Maybe this time?
Source: Western Gardeners
In the cult classic “Being There,” Peter Sellers plays Chauncey Gardiner, a simple-minded gardener who lives with a wealthy benefactor. When his patron dies, Chauncey is turned out into the streets. Through a series of random encounters, he ends up advising the US President on economic affairs, at one point saying, “There will be growth in the spring”—an allusion to a garden’s growth, but something others over-interpret to mean that their economy would soon improve.
In March 2009 Fed Chair Ben Bernanke told CBS’s “60 Minutes” that he saw green shoots in the economy, signs of a nascent recovery to the Great Recession. Immediately he was likened to Chauncey. Even other Fed economists were skeptical. One of the staffers noted in a meeting that their forecast of an improving economy was much more like a small potted plant than a large leafy tree. But Bernanke’s forecast was accurate. The recession ended that June.
Now the economy is looking at more “growth in the spring,” and it seems pretty robust. The latest employment report notes that economy created 295 thousand jobs last month. Year-over-year employment is up 2.3%, a percentage gain not seen in almost 15 years. Former Dallas Fed President Bob McTeer quotes the Dixie Chicks and tells his ex-colleagues to “let ‘er rip” and start raising rates.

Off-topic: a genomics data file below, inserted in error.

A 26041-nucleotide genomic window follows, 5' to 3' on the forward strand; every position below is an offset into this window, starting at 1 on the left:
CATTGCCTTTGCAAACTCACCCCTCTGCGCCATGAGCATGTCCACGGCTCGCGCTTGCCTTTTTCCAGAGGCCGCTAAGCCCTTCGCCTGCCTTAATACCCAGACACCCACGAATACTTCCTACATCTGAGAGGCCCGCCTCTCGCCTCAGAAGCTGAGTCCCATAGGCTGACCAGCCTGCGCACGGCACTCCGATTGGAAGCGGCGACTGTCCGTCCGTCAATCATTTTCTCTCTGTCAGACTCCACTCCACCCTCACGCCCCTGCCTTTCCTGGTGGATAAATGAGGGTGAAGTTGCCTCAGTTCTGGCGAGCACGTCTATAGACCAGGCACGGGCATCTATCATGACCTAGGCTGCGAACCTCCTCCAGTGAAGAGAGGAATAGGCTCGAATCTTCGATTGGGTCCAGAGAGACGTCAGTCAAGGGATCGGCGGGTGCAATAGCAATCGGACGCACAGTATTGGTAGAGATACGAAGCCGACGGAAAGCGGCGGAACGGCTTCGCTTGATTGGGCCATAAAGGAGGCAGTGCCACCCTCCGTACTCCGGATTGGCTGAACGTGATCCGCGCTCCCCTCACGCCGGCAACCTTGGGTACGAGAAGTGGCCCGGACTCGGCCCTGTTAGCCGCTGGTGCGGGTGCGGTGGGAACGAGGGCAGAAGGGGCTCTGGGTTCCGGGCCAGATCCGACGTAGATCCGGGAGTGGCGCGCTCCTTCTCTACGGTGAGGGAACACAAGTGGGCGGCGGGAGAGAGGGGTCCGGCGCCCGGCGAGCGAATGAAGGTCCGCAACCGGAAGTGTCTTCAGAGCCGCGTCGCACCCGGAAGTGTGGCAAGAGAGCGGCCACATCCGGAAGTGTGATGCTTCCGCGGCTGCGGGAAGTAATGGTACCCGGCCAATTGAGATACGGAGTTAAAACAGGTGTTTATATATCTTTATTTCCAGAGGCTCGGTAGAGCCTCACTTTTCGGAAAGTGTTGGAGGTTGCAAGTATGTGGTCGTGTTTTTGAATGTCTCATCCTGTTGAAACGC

Source: Bureau of Labor Standards
If the economy continues to grow at this pace, higher interest rates seem all-but-inevitable. Unemployment is at 5.5%. Some Fed officials think the US economy is already at full employment. While hourly wages haven’t yet begun to rise, wages are a lagging indicator. Activity precedes price.
Since 2009 several other central banks have raised rates anticipating a recovery, only to lower them later when their economies stalled out. Let’s hope that this doesn’t happen this time.
Douglas R. Tengdin, CFA
Chief Investment Officer
Leave a comment if you have any questions—I read them all!